be cleaned. (A good slosh in cold, fresh water is often enough. Dry
thoroughly.) Between trips, store ropes in a cool, dry, dark corner. Take care
of your rope, and it will take care of you.
A final caution: Rope can save your life, but it can also kill you. Anytime
you work with
rope around water you should have a sharp knife, a knife that you can get
at and use with one hand. A Swiss Army pocketknife isn't enough.
OK. We've got our rope. Now it's time to tie one on.
A Few Good Knots
Anyone who can learn to wield a paddle can learn to tie a few good knots,
and every paddler should. Mechanical fasteners and patent gizmos fatigue and
break. Sometimes they get lost in the dirt, or fall overboard. But once you
learn a knot, it's yours for life. Here's my list of the Five Essentials. Don't
leave home without them.
The reef knot is also known as the square knot.
Use it for lashing gear into your boat and tying off bags. Don't use it to join two
lines, however. (Use the "fisherman's knot," instead.) Make it
exactly like the picture. If the two free ("bitter") ends stick out at right
angles when you pull the knot taut, you've tied a granny, not a reef knot. This
is not good. And if the free ends don't lie on the same side? You have a
"thief's knot." That's even worse. It will start to slip almost before you've
finished tying it.
The bowline is often called the king of knots,
and it's the knot of choice when you want a non-slip loop at the end of a line. Use it
to attach painters
to boats, boats to racks, and guys to tarps. Function follows form, though.
Make sure your bowline looks like the bowline in the picture. One caveat: the
bowline works best with laid rope. Use extra care if you're going to tie one in
braided line. Snug it down tight and secure the bitter end with a simple
overhand knot, or "stopper." In fact, a stopper's a good idea on all types of
The only real competition for the bowline comes from the
figure-eight loop. Developed by climbers when kernmantel replaced laid
rope in the mountains, the figure-eight holds well, is simple to tie, and can be
formed with ease anywhere along a rope. It doesn't jam, either. That means it's a
snap to undo, even after taking a heavy load. The bowline has one great advantage,
however it's easier to get exactly the size loop you want, first time
The figure-eight knot tie it the same way as the loop, but
don't double the line first makes a fine stopper at the end of a rope.
It just the ticket when you want to prevent a line or cord from slipping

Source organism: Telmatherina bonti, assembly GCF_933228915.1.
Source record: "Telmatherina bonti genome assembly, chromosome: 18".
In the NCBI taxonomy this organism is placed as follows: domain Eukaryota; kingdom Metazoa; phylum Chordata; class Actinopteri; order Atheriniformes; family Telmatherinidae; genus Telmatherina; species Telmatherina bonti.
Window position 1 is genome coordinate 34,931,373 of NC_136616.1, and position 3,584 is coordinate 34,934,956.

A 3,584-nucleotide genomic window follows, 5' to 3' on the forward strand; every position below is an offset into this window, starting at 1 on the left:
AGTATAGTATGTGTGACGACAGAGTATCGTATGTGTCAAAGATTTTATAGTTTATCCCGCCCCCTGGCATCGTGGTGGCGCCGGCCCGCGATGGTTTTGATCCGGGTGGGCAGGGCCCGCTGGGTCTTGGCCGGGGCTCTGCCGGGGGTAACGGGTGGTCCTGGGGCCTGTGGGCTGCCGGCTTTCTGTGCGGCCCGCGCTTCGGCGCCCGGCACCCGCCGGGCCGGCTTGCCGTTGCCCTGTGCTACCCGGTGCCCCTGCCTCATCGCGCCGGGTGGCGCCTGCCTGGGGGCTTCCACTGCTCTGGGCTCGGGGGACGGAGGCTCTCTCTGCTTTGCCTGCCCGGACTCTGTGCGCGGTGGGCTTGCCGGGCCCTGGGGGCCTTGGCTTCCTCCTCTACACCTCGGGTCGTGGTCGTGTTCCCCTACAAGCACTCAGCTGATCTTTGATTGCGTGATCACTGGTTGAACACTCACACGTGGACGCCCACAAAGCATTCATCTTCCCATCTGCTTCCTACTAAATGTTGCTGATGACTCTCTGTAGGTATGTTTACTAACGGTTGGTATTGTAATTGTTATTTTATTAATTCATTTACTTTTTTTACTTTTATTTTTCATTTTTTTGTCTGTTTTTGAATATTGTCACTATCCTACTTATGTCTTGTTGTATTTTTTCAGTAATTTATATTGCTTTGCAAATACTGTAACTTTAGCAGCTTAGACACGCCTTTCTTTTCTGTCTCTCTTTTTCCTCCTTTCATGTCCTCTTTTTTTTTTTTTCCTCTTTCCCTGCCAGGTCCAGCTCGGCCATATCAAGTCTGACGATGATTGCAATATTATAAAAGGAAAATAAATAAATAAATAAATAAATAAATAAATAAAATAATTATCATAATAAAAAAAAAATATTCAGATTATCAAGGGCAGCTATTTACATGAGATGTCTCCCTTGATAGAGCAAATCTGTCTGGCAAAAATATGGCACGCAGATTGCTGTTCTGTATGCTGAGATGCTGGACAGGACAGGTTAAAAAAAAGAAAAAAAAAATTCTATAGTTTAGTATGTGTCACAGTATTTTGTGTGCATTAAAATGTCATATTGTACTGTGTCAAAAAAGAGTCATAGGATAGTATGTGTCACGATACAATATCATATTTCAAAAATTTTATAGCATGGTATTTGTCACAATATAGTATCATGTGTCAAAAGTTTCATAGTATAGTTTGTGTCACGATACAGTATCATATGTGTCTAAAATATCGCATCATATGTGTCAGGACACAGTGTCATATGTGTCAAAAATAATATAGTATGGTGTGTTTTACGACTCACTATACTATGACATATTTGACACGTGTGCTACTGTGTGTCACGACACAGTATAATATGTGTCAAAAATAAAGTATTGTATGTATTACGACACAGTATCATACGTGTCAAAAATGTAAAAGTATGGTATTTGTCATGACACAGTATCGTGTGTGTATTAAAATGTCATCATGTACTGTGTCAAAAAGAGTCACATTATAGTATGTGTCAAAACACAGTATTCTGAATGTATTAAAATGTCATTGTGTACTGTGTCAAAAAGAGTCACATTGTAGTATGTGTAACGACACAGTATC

through a hole or eye. I use it for everything from light-duty painters to the
drawstring on my rucksack.
Sometimes you need a tight line. That's when the trucker's
hitch earns its keep. With bowlines securing your painters to your boat's grab
loops, and trucker's hitches on the other ends, you've got a bomb-proof fore-and-aft
tie-down for the highway. (But don't forget to add a couple of belly ties, too.)
And that's not all the trucker's hitch is good for. Use it to take the slack
out of the guys on your tent or
even to tighten the camp clothesline. Old-timers used the tautline hitch for
these purposes, but the trucker's hitch will do nearly everything the tautline can,
and a lot more besides. It can even help you winch a boat off a rock.
Once again, function follows form. If it's right, it's tight, but if it's
wrong, it's useless. A picture's worth a thousand words here. Tie one yourself
and see. Then, after adjusting the tension, lock the hitch in place with a couple
of half hitches. (If you want to be able to undo the knot quickly, you can "slip"
the second half hitch double the bitter end back on itself but
don't do this unless you really need to. It's more important for the hitch to stay tied.)
CAUTION! It's very easy to overtighten a trucker's hitch. If you aren't
careful, you can rip the gunwales right off your boat or tear the deck of
your kayak free of the hull. Easy does it!
Caught short? Need a longer rope? Don't join two short
ropes with a reef knot and hope for the best. Use the fisherman's knot
instead. Also known as the "waterman's knot," it's very strong and it doesn't
often jam. Is it perfect? No. It works best with ropes of equal diameter and
construction. You have to tie the knot exactly as shown, too. If the overhand
loops aren't opposed, you'll have a weak link, one that will let you down just when
you need it most. (WARNING! Unless a life-or-death emergency demands it, you
should never join climbing or rescue ropes with any knot. There's only one safe way
to get a longer rope: buy it.)
There you have 'em: the Five Essentials. Knots every paddler needs to know.
But don't just tie them once and then forget them. Keep practicing until you
can tie them in the dark. Then they'll be part of your toolkit forever.
Copyright © 2003 by Verloren Hoop Productions. All rights